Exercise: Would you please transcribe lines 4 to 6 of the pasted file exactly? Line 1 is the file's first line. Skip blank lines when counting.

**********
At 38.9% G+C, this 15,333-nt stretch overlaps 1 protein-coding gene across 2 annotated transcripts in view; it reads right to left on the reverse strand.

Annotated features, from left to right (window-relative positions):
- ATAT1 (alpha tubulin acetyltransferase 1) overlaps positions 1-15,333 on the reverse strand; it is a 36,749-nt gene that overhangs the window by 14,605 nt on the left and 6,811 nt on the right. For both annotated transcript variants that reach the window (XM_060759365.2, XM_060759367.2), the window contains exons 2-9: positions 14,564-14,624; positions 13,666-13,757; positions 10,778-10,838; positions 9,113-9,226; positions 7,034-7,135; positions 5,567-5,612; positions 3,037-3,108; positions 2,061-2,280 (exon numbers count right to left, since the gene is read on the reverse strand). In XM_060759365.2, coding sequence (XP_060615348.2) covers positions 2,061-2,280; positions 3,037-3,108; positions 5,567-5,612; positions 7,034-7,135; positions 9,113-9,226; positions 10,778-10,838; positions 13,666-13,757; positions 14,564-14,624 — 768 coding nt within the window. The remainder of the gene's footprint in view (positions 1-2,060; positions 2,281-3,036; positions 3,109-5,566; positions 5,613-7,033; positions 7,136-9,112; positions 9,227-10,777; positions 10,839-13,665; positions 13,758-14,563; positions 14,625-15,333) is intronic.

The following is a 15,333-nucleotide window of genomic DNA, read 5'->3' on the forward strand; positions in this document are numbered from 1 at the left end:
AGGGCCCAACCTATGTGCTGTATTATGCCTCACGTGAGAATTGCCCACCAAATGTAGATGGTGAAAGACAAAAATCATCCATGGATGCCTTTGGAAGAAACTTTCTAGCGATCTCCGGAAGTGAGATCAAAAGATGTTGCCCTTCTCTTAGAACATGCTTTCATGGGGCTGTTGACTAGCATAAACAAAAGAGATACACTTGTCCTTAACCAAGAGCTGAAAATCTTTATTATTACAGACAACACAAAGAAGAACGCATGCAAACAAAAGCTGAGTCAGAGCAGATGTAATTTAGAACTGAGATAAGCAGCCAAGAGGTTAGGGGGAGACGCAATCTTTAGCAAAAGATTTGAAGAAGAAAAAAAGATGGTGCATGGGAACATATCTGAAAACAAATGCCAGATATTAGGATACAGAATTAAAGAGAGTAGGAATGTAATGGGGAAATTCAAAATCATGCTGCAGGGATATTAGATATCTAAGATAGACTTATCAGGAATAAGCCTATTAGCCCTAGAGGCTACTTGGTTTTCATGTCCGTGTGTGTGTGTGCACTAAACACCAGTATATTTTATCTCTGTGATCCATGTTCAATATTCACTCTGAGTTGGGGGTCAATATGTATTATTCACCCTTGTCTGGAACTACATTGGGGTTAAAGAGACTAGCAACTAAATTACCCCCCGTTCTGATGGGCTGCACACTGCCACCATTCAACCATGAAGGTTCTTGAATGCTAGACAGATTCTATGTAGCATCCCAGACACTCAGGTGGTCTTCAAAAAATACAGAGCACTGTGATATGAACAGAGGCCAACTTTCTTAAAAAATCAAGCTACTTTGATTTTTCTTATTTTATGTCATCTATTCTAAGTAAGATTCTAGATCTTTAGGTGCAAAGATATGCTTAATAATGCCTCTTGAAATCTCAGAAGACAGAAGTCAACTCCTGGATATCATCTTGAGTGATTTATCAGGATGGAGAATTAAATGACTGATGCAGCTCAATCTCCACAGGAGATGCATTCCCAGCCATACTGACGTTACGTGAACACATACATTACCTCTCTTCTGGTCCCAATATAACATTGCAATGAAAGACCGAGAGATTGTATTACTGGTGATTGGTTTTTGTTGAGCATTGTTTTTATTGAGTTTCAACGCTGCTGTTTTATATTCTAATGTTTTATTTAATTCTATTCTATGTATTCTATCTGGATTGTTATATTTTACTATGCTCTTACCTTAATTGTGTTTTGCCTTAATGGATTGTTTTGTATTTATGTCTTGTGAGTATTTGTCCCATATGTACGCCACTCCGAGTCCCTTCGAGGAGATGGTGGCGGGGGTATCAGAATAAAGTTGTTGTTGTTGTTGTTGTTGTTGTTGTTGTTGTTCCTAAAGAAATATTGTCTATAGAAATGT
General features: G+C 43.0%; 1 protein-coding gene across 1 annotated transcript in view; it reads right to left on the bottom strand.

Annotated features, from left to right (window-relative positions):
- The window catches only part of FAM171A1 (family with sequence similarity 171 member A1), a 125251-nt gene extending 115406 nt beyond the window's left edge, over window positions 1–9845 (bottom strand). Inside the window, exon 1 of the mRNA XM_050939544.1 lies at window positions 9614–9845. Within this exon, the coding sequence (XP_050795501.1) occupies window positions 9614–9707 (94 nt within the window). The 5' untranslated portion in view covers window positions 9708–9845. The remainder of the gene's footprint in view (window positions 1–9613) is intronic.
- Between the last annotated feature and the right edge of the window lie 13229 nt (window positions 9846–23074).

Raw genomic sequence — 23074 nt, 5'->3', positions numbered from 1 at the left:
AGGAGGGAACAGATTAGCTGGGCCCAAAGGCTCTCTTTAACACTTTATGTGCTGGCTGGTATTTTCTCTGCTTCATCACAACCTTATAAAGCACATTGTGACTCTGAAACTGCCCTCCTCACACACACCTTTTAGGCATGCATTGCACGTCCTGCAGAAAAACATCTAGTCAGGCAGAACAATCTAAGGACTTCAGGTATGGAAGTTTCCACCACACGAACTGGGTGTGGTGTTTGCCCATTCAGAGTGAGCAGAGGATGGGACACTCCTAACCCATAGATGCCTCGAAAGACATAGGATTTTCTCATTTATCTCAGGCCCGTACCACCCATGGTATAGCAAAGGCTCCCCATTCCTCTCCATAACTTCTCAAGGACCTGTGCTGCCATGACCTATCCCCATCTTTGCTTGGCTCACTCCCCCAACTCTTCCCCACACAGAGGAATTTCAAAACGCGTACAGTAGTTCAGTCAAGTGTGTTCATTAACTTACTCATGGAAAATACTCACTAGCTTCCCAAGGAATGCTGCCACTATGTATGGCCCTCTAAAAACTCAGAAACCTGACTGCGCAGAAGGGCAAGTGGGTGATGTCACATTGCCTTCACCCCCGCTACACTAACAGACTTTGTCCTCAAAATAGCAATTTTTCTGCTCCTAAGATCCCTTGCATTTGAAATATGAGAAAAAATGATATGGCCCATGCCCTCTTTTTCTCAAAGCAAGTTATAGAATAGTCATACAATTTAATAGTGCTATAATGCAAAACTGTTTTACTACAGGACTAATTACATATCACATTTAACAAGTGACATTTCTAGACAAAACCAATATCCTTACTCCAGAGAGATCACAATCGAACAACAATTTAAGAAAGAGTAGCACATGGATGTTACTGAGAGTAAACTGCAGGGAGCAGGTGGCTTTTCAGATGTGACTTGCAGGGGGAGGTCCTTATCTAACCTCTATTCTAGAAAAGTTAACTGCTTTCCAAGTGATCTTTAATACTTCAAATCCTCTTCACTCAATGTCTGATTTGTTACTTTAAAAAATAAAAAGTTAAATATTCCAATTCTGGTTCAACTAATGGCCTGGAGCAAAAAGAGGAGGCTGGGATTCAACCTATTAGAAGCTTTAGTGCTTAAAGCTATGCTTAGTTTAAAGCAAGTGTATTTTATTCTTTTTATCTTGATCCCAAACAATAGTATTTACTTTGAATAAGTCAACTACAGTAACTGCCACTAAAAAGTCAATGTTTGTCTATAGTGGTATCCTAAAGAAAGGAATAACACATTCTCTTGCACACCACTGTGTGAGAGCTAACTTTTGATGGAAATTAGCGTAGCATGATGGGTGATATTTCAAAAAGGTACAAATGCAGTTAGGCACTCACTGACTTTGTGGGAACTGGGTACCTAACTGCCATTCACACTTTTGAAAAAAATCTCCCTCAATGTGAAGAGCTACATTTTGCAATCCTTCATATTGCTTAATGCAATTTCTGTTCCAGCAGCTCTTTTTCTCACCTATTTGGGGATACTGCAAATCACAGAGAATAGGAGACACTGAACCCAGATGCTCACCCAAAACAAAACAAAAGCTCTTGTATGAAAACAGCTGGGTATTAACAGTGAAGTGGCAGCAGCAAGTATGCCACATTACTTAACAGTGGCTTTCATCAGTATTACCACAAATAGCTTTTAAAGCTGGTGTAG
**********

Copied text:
The following is a 15,333-nucleotide window of genomic DNA, read 5'->3' on the forward strand; positions in this document are numbered from 1 at the left end:
AGGGCCCAACCTATGTGCTGTATTATGCCTCACGTGAGAATTGCCCACCAAATGTAGATGGTGAAAGACAAAAATCATCCATGGATGCCTTTGGAAGAAACTTTCTAGCGATCTCCGGAAGTGAGATCAAAAGATGTTGCCCTTCTCTTAGAACATGCTTTCATGGGGCTGTTGACTAGCATAAACAAAAGAGATACACTTGTCCTTAACCAAGAGCTGAAAATCTTTATTATTACAGACAACACAAAGAAGAACGCATGCAAACAAAAGCTGAGTCAGAGCAGATGTAATTTAGAACTGAGATAAGCAGCCAAGAGGTTAGGGGGAGACGCAATCTTTAGCAAAAGATTTGAAGAAGAAAAAAAGATGGTGCATGGGAACATATCTGAAAACAAATGCCAGATATTAGGATACAGAATTAAAGAGAGTAGGAATGTAATGGGGAAATTCAAAATCATGCTGCAGGGATATTAGATATCTAAGATAGACTTATCAGGAATAAGCCTATTAGCCCTAGAGGCTACTTGGTTTTCATGTCCGTGTGTGTGTGTGCACTAAACACCAGTATATTTTATCTCTGTGATCCATGTTCAATATTCACTCTGAGTTGGGGGTCAATATGTATTATTCACCCTTGTCTGGAACTACATTGGGGTTAAAGAGACTAGCAACTAAATTACCCCCCGTTCTGATGGGCTGCACACTGCCACCATTCAACCATGAAGGTTCTTGAATGCTAGACAGATTCTATGTAGCATCCCAGACACTCAGGTGGTCTTCAAAAAATACAGAGCACTGTGATATGAACAGAGGCCAACTTTCTTAAAAAATCAAGCTACTTTGATTTTTCTTATTTTATGTCATCTATTCTAAGTAAGATTCTAGATCTTTAGGTGCAAAGATATGCTTAATAATGCCTCTTGAAATCTCAGAAGACAGAAGTCAACTCCTGGATATCATCTTGAGTGATTTATCAGGATGGAGAATTAAATGACTGATGCAGCTCAATCTCCACAGGAGATGCATTCCCAGCCATACTGACGTTACGTGAACACATACATTACCTCTCTTCTGGTCCCAATATAACATTGCAATGAAAGACCGAGAGATTGTATTACTGGTGATTGGTTTTTGTTGAGCATTGTTTTTATTGAGTTTCAACGCTGCTGTTTTATATTCTAATGTTTTATTTAATTCTATTCTATGTATTCTATCTGGATTGTTATATTTTACTATGCTCTTACCTTAATTGTGTTTTGCCTTAATGGATTGTTTTGTATTTATGTCTTGTGAGTATTTGTCCCATATGTACGCCACTCCGAGTCCCTTCGAGGAGATGGTGGCGGGGGTATCAGAATAAAGTTGTTGTTGTTGTTGTTGTTGTTGTTGTTGTTGTTCCTAAAGAAATATTGTCTATAGAAATGT
General features: G+C 43.0%; 1 protein-coding gene across 1 annotated transcript in view; it reads right to left on the bottom strand.